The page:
LSU worked with a tech company called “Perch” that measures power output in the weight room, and used it to improve their performance. Basically, the team who produces the most power will run faster, hit harder, jump higher, and all other factors being equal, perform better on the scoreboard. Perch helped them to ramp up what they were doing in the offseason training program and their athletes become stronger and more powerful. LSU made a wise decision to utilize the best equipment they could and it paid off on the field.
Equipment can be your best friend in training, and it can be your enemy. Generally, speaking it’s not needed, but on the other side of the coin, it can make all the difference. Remember, paradox! In certain situations, equipment can be something you can use to improve performance, and to also manage pain and limitations.
Here are some general suggestions:
- Using your own bodyweight is best in most but not all cases, because it’s free, simple, and easy to use.
- One of the best reasons to use equipment is to use weights to gain strength, bone density, and strength.
- Keep it simple and focus on weights, bars, and dumbells, because they are the best and most versatile type of equipment you can have to build strength.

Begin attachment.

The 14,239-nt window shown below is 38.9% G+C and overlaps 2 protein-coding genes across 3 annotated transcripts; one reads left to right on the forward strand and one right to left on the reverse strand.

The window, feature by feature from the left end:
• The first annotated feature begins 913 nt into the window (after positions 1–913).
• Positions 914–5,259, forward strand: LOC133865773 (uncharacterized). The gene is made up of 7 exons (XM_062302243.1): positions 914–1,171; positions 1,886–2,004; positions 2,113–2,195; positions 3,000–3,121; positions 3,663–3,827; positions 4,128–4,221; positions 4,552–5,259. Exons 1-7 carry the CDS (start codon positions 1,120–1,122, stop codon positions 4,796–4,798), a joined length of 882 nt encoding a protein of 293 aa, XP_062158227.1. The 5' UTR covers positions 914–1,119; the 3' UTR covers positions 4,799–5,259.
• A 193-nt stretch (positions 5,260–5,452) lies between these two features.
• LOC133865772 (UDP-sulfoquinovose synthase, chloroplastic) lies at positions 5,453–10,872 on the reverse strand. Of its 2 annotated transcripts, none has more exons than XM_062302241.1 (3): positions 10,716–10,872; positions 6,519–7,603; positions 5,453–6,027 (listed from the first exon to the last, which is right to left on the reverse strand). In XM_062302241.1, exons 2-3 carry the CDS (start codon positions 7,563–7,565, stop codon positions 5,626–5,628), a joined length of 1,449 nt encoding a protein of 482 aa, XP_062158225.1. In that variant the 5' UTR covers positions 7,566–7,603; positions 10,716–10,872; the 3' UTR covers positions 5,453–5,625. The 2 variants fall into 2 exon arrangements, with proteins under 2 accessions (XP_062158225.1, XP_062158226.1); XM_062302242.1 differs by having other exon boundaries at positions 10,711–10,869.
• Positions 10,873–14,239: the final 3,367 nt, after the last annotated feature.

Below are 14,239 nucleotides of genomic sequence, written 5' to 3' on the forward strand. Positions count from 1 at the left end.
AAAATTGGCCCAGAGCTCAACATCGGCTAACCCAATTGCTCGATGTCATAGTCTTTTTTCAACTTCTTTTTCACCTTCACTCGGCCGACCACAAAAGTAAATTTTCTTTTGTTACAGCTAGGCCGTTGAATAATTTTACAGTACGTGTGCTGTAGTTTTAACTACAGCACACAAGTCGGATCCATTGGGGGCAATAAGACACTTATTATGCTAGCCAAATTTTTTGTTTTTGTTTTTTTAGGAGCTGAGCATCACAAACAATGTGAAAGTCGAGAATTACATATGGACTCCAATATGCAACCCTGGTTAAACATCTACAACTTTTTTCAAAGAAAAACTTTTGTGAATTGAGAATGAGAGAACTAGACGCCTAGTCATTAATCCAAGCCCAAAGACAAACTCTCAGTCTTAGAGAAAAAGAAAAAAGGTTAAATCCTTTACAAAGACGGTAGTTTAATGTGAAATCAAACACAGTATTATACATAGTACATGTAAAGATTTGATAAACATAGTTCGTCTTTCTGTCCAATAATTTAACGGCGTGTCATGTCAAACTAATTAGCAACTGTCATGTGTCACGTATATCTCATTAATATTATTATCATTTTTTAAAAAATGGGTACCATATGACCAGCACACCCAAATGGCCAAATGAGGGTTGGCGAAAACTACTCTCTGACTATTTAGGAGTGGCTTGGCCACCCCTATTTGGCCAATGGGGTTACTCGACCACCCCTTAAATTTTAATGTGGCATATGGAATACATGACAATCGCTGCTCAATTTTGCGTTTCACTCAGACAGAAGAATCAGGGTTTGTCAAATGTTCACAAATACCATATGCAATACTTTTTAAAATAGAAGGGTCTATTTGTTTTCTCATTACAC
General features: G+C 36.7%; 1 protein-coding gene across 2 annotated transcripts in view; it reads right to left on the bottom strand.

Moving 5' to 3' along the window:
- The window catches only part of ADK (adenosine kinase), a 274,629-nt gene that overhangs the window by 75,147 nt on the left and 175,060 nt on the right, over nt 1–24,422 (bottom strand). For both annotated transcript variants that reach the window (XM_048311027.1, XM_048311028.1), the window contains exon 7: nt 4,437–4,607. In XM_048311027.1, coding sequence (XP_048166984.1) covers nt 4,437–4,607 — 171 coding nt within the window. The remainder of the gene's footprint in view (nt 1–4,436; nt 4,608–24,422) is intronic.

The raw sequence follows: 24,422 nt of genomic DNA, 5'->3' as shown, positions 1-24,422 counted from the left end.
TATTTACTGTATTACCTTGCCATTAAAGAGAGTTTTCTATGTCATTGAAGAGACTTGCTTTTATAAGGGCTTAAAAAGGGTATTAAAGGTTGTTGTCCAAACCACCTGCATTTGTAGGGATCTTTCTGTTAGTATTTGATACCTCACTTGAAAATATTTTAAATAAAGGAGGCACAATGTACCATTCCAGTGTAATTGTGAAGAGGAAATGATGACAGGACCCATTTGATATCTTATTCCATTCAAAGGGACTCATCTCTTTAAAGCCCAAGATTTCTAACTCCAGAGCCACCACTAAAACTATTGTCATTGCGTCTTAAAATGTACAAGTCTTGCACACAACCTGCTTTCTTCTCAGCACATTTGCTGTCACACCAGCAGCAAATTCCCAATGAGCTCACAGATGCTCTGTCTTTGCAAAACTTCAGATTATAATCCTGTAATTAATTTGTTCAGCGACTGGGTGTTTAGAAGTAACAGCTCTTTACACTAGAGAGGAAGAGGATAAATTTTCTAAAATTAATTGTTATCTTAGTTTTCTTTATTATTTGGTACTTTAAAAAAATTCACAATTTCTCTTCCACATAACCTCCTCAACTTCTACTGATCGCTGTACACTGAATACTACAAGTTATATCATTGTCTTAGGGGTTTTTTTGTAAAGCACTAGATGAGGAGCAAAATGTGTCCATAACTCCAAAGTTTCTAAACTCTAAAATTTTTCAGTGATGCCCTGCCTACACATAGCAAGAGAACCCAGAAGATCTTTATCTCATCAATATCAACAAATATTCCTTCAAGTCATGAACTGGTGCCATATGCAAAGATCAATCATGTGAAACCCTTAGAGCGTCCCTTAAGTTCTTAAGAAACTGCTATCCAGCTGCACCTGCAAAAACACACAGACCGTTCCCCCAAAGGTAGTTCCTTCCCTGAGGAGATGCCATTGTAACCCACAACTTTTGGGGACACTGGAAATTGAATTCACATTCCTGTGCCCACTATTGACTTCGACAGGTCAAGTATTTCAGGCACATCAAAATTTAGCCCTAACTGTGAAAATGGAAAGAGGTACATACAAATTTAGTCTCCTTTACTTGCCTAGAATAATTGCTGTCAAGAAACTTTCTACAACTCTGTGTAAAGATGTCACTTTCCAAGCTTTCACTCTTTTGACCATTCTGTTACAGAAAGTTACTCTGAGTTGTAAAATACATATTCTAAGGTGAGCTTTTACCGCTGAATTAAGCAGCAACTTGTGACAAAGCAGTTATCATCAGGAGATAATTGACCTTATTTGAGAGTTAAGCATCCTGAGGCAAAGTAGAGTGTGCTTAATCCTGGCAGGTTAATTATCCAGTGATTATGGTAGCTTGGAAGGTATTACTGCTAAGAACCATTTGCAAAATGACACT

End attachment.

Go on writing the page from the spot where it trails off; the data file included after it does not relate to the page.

- A good mat is probably the most important thing to have, and make sure it’s a good one. Bad mats are really bad.
- Exercise bands are inexpensive and good for training as well as stretching.
- Running on a treadmill is only for terrible weather, otherwise it’s better to go outside. Treadmills are expensive, unnatural, boring, hard to maintain, and not comfortable.
- Medicine balls are great to build power and strength and can be fun.
- Next to basic weights, mats, and medicine balls, cable machines and dip and chin bars are the best thing to have.
- A stationary bike can be good, because arthritis becomes a factor with aging.
- Sandbags are fun and versatile.
- An adjustable step bench is very flexible and adaptable and only costs about $100.
- Foam rollers, massage balls, and bands are all great for recovery and stretching.
So if you’re going to buy equipment:
- Buy some simple weights for building and maintaining muscle.
- Add a few things here and there but keep it simple and cost effective.
You can do a great workout without equipment. As a matter of fact, there are elite athletes of all sports who don’t use much at all in the way of equipment. Particularly for athletes who don’t need a lot of muscle mass, like swimmers and runners, body weight training will often suffice. Often it stands in the way as a distraction from hard work. But make no mistake it has its place. If you use it correctly, it can make a big difference.
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